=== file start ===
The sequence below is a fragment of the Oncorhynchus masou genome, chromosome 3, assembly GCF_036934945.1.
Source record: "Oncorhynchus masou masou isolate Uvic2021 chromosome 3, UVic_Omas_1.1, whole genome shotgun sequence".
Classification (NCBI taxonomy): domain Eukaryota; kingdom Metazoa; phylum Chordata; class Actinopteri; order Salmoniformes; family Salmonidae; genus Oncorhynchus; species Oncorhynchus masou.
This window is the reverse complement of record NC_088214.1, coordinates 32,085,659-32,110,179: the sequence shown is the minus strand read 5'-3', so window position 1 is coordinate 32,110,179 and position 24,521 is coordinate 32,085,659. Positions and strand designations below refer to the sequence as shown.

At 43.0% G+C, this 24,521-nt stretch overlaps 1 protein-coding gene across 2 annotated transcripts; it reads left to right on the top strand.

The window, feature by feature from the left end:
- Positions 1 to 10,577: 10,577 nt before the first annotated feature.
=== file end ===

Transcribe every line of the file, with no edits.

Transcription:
The sequence below is a fragment of the Oncorhynchus masou genome, chromosome 3, assembly GCF_036934945.1.
Source record: "Oncorhynchus masou masou isolate Uvic2021 chromosome 3, UVic_Omas_1.1, whole genome shotgun sequence".
Classification (NCBI taxonomy): domain Eukaryota; kingdom Metazoa; phylum Chordata; class Actinopteri; order Salmoniformes; family Salmonidae; genus Oncorhynchus; species Oncorhynchus masou.
This window is the reverse complement of record NC_088214.1, coordinates 32,085,659-32,110,179: the sequence shown is the minus strand read 5'-3', so window position 1 is coordinate 32,110,179 and position 24,521 is coordinate 32,085,659. Positions and strand designations below refer to the sequence as shown.

At 43.0% G+C, this 24,521-nt stretch overlaps 1 protein-coding gene across 2 annotated transcripts; it reads left to right on the top strand.

The window, feature by feature from the left end:
- Positions 1 to 10,577: 10,577 nt before the first annotated feature.